My Lords, research in the Library reveals the extraordinary fact that I have now spoken 59 times in Budget debates. This will be my 60th. Looking back on that period, there have been many memorable Budgets—by the late Lord Howe of Aberavon, by my noble friends Lord Lawson and Lord Lamont, and so on. This, I think, will not be a particularly memorable Budget, but it is certainly unique in one respect: there has never been so much uncertainty about the overall economic situation as we have today. The Chancellor faces an immensely difficult task and I think that, on the whole, the Budget is the best that can be done at this stage, until we have a little more certainty about the outcome of Brexit.
I will mention two points of detail. The first is that I certainly welcome the measure the Chancellor has taken to help the high street. I think that it is very important and I am glad that he has taken the opportunity to do it: it may be necessary to do more. There is also rumour in the press that there will be an increase in the charge for probate—but that will not be included in the Budget. Perhaps my noble friend will say how that is to be introduced. I think that all of us know from personal experience that after a death the whole issue of probate and so on is very difficult, and to use this as a form of taxation, rather than simply covering the Government’s costs, seems wrong.
Looking at the Budget overall, the Institute for Fiscal Studies has pointed out that this is the largest discretionary fiscal loosening that we have seen since 2010. That is remarkable, but it raises the whole question of the end of austerity. I am very strongly of the view that we have had no option in recent years but to adopt the policy of austerity that we have because quite clearly we have not been living within our means, and we have to try to get back to that situation. It is therefore perhaps a little surprising that, instead of continuing, given that he had a certain amount of windfall in that progress, the Chancellor decided to spend the windfall instead on the National Health Service, help with various tax changes, and so on. The overall position is that the Prime Minister and the Chancellor have indicated that this is the end of austerity—but that does not mean that we must not continue to try to live within our means. This really must be reinforced in looking forward, particularly against the very difficult economic situation created by Brexit, which I have just mentioned.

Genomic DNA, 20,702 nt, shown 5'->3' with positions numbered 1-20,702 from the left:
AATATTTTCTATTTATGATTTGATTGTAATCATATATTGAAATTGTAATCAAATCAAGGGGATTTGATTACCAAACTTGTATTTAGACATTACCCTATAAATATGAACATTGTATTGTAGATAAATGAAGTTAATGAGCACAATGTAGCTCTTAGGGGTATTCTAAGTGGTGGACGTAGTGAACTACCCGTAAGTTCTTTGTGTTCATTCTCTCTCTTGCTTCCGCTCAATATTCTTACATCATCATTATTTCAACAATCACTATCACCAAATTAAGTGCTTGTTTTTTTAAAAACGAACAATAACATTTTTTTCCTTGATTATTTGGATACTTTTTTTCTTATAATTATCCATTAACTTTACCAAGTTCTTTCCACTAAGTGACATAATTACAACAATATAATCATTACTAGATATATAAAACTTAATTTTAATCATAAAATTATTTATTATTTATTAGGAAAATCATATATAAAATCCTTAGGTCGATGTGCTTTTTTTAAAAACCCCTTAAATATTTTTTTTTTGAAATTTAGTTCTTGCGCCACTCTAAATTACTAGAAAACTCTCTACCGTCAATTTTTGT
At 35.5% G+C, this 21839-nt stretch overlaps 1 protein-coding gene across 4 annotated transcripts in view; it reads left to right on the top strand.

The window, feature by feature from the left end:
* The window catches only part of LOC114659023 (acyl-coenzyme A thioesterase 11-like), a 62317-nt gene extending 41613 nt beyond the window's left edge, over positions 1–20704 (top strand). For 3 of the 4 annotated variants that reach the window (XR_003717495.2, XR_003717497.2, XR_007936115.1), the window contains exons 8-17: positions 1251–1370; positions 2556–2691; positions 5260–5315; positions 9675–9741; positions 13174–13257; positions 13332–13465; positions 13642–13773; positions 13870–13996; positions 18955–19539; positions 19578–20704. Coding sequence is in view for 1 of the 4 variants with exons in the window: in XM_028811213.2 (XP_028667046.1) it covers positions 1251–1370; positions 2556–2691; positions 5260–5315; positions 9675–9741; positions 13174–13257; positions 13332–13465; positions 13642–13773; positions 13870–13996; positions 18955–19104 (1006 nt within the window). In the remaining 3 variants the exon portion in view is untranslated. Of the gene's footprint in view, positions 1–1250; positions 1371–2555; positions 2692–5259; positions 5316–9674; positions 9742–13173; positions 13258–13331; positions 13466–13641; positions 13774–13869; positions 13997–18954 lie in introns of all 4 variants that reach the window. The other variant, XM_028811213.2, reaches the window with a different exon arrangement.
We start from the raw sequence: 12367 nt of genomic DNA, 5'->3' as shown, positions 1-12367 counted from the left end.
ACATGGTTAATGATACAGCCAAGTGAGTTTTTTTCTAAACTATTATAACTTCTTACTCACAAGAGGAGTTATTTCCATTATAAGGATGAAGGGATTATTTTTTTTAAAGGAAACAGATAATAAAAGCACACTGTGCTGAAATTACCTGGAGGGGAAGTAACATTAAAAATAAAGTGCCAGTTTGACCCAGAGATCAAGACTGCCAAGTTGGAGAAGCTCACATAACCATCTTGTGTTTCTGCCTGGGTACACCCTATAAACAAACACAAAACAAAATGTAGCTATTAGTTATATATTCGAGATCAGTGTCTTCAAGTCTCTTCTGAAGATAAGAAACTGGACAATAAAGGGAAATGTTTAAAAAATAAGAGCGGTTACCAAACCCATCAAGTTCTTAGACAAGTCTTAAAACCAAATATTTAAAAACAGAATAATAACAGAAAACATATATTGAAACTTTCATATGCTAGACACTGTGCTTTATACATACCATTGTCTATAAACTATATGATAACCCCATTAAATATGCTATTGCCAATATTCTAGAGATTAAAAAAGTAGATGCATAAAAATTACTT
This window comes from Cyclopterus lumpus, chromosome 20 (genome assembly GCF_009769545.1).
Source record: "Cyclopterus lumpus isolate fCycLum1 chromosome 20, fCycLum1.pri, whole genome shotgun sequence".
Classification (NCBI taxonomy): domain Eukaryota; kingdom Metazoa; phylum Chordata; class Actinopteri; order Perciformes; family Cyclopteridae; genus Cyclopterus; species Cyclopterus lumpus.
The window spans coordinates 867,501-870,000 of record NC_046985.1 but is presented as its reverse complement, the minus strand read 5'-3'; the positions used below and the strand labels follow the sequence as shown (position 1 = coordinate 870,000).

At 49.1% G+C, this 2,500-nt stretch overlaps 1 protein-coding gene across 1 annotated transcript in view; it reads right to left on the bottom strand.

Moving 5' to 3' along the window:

It is not entirely clear what proposals the Chancellor has, depending on the different ways in which the Brexit problem develops. A lot of problems will be ones that cannot be helped at all by either fiscal or monetary policy. If there is no deal, for example, we are likely to find enormous problems with blockages in the Channel ports and so on. There is nothing the Chancellor can do about that. What he will need to do is make efforts to stimulate the economy if we find that the outcome of the Brexit operation creates problems, as it seems likely to do. I am slightly puzzled by his expression “Brexit dividend”. He seems to be saying that if Brexit works all right, we will not have to take the nasty measures we were otherwise going to take. That is a slightly strange interpretation of what is meant by a dividend.
At all events, we may find ourselves in a number of possible circumstances, ranging from no deal to a deal which is not too bad—although there is some debate on whether that will be Chequers—or one where we decide that we really ought not to leave at all. The reality is that the House of Commons and the House of Lords have had no opportunity to vote on the result of a referendum which was, as I have stressed many times, advisory. We did not legislate in this House or the other place for a mandatory referendum. We should therefore consider—we really have a duty to consider—whether the interests of our people and the economy depend on going ahead with Brexit in one form or another, with no deal or with whatever it may be. The people had a vote when they voted for their Members of Parliament—but their Members of Parliament, instead of being delegates, have been made representatives by the way in which the operation of the system has inhibited them from doing what needs to be done.
I am not at all clear what one might do by way of stimulus or as a more stringent approach in the light of the various Brexit changes. However, we have to consider very carefully which of the possible ways in which the situation may unfold needs to be dealt with. Having said that, this Budget seems to be as good as can be done in the circumstances. I thought that my noble friend on the Front Bench set out the Government’s position clearly—perhaps more clearly than the Chancellor, although he did not include any jokes. Be that as it may, this Budget is the best that can be done in the circumstances and we should support the Government.